Incarcerated individuals were used to make phone calls on behalf of the Bloomberg campaign. A confidential source told The Intercept that women prisoners at the Dr. Eddie Warrior Correctional Center in Oklahoma made phone calls to California on behalf of the Bloomberg campaign. The prisoners were required to disclose that calls were being paid for by the Bloomberg campaign but did not disclose the fact that they were prisoners.
Michael Bloomberg confirmed on Twitter that prison workers did indeed make phone calls on behalf of his campaign but denied knowing that such labor was being used before The Intercept's reporting on Tuesday. Bloomberg also announced that his campaign has ended its relationship with the company that was using prison labor to make phone calls for the candidate.
"We only learned about this when the reporter called us," Bloomberg tweeted, "but as soon as we discovered which vendor's subcontractor had done this, we immediately ended our relationship with the company and the people who hired them."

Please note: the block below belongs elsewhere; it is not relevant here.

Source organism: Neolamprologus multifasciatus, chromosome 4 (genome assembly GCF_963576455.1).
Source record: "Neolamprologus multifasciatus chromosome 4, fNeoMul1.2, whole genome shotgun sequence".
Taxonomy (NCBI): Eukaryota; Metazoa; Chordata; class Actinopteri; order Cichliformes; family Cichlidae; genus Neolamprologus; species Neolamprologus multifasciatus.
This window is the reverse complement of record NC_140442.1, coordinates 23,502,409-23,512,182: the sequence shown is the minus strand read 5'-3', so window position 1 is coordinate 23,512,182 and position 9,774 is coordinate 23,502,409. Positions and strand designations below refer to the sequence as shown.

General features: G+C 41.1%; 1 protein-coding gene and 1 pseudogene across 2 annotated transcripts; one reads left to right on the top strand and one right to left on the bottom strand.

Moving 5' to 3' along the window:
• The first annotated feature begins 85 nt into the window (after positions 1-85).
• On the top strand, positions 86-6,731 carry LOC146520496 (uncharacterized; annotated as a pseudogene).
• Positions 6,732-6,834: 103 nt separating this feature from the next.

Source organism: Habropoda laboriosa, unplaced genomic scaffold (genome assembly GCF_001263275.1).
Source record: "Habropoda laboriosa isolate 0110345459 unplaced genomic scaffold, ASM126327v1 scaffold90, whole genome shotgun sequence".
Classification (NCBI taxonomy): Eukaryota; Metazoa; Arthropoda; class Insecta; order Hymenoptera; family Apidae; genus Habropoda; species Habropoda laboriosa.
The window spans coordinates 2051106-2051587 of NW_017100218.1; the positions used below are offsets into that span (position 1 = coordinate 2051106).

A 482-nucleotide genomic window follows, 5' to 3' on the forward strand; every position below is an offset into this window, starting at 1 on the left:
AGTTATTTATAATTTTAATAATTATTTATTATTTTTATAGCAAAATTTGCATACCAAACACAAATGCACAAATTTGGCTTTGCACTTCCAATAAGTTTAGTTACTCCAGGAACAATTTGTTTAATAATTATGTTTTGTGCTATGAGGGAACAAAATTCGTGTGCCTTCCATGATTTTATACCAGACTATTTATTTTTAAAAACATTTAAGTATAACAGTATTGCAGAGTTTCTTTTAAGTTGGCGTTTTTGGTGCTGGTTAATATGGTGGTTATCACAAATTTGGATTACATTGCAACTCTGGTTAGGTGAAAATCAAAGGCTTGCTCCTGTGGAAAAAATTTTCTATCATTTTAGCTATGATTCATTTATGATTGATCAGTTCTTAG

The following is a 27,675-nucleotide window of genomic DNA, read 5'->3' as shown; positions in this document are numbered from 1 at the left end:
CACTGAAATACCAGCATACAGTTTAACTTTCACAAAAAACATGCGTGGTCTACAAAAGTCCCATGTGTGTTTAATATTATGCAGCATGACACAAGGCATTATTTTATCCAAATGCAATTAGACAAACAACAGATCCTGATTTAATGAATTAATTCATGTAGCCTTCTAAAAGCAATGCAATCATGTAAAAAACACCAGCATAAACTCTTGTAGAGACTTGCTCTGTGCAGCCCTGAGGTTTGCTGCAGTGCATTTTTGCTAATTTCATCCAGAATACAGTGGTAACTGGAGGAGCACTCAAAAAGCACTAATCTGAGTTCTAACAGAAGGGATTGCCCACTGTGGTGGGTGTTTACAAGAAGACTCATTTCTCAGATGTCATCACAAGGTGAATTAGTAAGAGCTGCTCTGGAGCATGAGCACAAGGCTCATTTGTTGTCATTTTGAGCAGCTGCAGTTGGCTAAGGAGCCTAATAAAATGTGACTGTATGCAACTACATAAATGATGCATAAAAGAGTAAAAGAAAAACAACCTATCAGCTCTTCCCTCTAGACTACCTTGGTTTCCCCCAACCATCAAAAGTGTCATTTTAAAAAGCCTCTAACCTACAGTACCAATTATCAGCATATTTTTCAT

Earlier today, a news outlet accurately reported that a subcontractor for one of our vendors was using prison workers to make phone calls on behalf of my campaign. After learning this, we immediately ended our relationship with that company.— Mike Bloomberg (@MikeBloomberg) December 24, 2019
Full statement below: pic.twitter.com/0KJ8y8Iqxj
The former New York City mayor has already been criticized for his previous support of the stop-and-frisk policing strategy, which critics argue leads to a disproportionate number of certain minority groups being stopped at higher rates than other individuals. So it's really not a good look for the billionaire to have been caught using prison labor to make his campaign calls.